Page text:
Ross Douthat wrote an opinion piece for Easter in the New York Times titled: God and Men and Jordan Peterson. Douthat is concerned that young men are turning away from Christianity, and that men like Jordan Peterson are filling the void. Douthat wonders why this could be the case, even though he inadvertently answers this question in the opening of his piece:
The men fled; the women stayed.
That’s the story of Easter weekend in the New Testament. Most of Jesus’ male disciples vanished when the trouble started, leaving his mother and Mary Magdalene and other women to watch by the cross, prepare his body for his burial, and then (with the men still basically in hiding) find the empty tomb.
Male absence and female energy has also been the story, albeit less starkly and dramatically, of Christian practice in many times and places since.
There are two glaring problems with this opening. The first and most serious is Douthat succumbing to the temptation of our age, and trying to find a way to make Christ’s death and resurrection a story of female supremacy, if not feminist triumph. The second problem is that his characterization contradicts the Gospels. In John 19:38-42 we learn that it was two men who took Christ’s body off the cross, prepared it for burial, and placed it in the tomb (NIV):
38 Later, Joseph of Arimathea asked Pilate for the body of Jesus. Now Joseph was a disciple of Jesus, but secretly because he feared the Jewish leaders. With Pilate’s permission, he came and took the body away. 39 He was accompanied by Nicodemus, the man who earlier had visited Jesus at night. Nicodemus brought a mixture of myrrh and aloes, about seventy-five pounds.[e] 40 Taking Jesus’ body, the two of them wrapped it, with the spices, in strips of linen. This was in accordance with Jewish burial customs. 41 At the place where Jesus was crucified, there was a garden, and in the garden a new tomb, in which no one had ever been laid. 42 Because it was the Jewish day of Preparation and since the tomb was nearby, they laid Jesus there.
In Mark 15:43 we learn that Joseph of Arimathea boldly asked for Jesus’ body (NIV):
43 Joseph of Arimathea, a prominent member of the Council, who was himself waiting for the kingdom of God, went boldly to Pilate and asked for Jesus’ body.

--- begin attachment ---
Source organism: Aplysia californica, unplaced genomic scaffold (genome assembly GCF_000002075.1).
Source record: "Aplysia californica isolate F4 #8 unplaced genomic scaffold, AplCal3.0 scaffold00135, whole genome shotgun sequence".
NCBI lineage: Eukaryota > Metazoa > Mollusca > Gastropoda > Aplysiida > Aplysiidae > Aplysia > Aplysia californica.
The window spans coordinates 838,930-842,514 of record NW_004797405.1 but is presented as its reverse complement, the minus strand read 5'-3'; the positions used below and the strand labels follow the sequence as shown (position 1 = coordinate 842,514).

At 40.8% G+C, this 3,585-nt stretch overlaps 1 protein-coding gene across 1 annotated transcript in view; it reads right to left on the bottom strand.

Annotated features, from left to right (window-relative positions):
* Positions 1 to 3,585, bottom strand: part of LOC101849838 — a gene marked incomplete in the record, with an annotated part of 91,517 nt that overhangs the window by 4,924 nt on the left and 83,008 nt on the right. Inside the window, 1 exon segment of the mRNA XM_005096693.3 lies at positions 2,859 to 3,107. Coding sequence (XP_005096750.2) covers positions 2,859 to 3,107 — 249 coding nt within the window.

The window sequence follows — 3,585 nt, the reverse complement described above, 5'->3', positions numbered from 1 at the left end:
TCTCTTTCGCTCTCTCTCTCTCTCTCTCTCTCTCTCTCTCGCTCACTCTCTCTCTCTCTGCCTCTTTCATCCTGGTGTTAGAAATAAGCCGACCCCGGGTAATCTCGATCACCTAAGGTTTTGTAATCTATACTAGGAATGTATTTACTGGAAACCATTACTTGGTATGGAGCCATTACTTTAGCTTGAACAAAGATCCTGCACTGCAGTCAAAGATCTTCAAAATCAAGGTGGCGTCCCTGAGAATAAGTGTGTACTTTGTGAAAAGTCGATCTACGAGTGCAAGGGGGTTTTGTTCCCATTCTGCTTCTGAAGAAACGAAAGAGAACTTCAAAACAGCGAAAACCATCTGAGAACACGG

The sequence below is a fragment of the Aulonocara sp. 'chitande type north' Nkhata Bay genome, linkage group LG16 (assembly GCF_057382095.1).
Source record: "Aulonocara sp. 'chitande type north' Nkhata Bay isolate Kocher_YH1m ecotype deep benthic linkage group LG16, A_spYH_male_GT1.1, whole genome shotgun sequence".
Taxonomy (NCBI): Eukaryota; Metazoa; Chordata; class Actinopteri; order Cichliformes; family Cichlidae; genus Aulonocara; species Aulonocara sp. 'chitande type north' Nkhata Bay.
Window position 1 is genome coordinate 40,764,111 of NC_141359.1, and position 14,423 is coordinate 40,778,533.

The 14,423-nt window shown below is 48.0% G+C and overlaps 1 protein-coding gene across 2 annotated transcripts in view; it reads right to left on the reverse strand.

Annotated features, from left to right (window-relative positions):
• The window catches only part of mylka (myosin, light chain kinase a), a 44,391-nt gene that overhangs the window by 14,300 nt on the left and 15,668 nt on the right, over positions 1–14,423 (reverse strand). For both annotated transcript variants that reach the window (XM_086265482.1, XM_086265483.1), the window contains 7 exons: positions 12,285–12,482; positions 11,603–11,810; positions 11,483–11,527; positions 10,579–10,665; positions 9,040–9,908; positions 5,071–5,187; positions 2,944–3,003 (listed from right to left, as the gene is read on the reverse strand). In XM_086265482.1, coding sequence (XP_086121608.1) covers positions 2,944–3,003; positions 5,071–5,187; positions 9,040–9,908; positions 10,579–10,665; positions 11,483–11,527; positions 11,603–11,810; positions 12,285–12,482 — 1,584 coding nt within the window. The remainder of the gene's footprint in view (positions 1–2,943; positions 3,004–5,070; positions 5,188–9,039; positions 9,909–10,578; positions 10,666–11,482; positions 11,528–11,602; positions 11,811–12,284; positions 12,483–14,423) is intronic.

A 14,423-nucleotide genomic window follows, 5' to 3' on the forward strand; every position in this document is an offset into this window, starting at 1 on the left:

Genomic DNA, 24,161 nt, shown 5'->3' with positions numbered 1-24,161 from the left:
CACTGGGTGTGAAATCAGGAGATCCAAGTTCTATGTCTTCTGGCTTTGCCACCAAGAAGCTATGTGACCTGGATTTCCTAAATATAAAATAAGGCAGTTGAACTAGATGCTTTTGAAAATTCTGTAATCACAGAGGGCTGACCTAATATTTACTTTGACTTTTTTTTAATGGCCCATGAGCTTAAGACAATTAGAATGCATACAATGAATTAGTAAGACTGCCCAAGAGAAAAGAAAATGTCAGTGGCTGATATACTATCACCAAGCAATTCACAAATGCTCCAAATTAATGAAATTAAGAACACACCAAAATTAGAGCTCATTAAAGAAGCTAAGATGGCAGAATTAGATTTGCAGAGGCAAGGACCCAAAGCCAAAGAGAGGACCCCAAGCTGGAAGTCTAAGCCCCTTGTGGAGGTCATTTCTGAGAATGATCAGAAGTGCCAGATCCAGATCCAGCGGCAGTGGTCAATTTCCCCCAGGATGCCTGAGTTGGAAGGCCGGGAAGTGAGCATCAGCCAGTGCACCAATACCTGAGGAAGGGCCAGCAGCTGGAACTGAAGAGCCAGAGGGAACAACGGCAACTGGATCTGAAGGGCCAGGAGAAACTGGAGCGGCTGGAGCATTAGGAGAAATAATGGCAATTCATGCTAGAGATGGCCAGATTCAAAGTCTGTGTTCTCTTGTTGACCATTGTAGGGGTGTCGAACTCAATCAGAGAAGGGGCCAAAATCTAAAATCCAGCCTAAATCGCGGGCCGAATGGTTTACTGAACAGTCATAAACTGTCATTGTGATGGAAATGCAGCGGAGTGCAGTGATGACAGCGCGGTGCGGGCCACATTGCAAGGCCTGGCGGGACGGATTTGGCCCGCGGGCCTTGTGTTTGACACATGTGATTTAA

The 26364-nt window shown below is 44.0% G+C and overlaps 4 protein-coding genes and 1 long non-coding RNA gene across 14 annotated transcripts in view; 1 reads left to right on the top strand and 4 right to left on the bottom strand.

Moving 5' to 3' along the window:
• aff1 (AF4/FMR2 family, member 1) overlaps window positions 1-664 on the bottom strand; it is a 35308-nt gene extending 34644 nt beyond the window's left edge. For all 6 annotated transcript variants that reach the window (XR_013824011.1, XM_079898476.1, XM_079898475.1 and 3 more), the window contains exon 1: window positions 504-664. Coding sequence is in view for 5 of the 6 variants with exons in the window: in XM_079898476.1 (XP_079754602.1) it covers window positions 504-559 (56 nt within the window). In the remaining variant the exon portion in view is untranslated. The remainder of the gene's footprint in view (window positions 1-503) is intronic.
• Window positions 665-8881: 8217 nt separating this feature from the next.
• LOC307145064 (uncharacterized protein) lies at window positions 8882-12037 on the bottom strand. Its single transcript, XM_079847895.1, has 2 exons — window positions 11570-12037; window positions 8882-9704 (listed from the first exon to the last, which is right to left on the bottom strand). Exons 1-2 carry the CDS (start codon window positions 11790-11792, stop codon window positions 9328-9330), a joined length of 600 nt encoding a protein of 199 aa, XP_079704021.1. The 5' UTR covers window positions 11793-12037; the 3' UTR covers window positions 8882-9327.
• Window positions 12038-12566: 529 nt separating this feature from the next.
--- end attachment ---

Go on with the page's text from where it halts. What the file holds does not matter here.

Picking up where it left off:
In two of the accounts of Christ’s burial (Mat 27:61 & Mark 15:47) we learn that two women witnessed Joseph of Arimathea and Nicodemus burying Christ’s body. But this isn’t what Douthat claims. Douthat claims that the men disappeared, leaving the work of the burial to women.
But perhaps Douthat is referring to the third day, when Jesus was resurrected. Luke 24:1-8 tells us that on the third day a group of women brought more spices to prepare Christ’s body, but when they arrived His body was gone (NIV):
24 On the first day of the week, very early in the morning, the women took the spices they had prepared and went to the tomb. 2 They found the stone rolled away from the tomb, 3 but when they entered, they did not find the body of the Lord Jesus. 4 While they were wondering about this, suddenly two men in clothes that gleamed like lightning stood beside them. 5 In their fright the women bowed down with their faces to the ground, but the men said to them, “Why do you look for the living among the dead? 6 He is not here; he has risen! Remember how he told you, while he was still with you in Galilee: 7 ‘The Son of Man must be delivered over to the hands of sinners, be crucified and on the third day be raised again.’ ” 8 Then they remembered his words.
I want to reiterate that our posture here shouldn’t be to see which sex was the “winner” with respect to caring for Christ’s body. This is Douthat’s gravest error. But since in the process he contradicted the Gospel accounts, it is important to correct the record. It isn’t clear why the women were bringing yet more spices on the third day. Perhaps in the confusion they weren’t aware of all that the men had already done. Perhaps they simply wanted to honor their Lord by bringing more. But either way, note that they are given a mild rebuke from the angels for seeking Christ’s body in the tomb on the third day. Showing up on the third day expecting to see Jesus’ body wasn’t an act of superior faith. It was a demonstration of the very lack of faith all of Christ’s disciples appear to have demonstrated at that moment.
But to Douthat this is a moment to spike the feminist football, and by implication ask why other men are so inferior to him. More importantly, Douthat isn’t alone in this regard. Nearly all Christian leaders follow this same pattern. It is this miserliness of respect for other men that has created the void that Peterson is filling. Note that Peterson isn’t telling young men they are great as they are, just let it all hang out. Peterson is telling young men they need to man up. But Peterson’s man up message is fundamentally different than the modern Christian man up message. Peterson’s message doesn’t celebrate the feminist triumph that is afflicting young men. Peterson offers both love and the possibility of respect for men who work to improve themselves. This is profoundly different than the modern Christian message, the very message that Douthat chose to stress as the message of Christ’s resurrection. If Douthat can’t bring himself to respect the legendary boldness of Joseph of Arimathea and the generosity of Nicodemus, he surely can’t be bothered to acknowledge when a young man starts Peterson’s process by cleaning his room, or even respect a young man who mans up and marries despite a legal system and culture fully hostile to married fathers.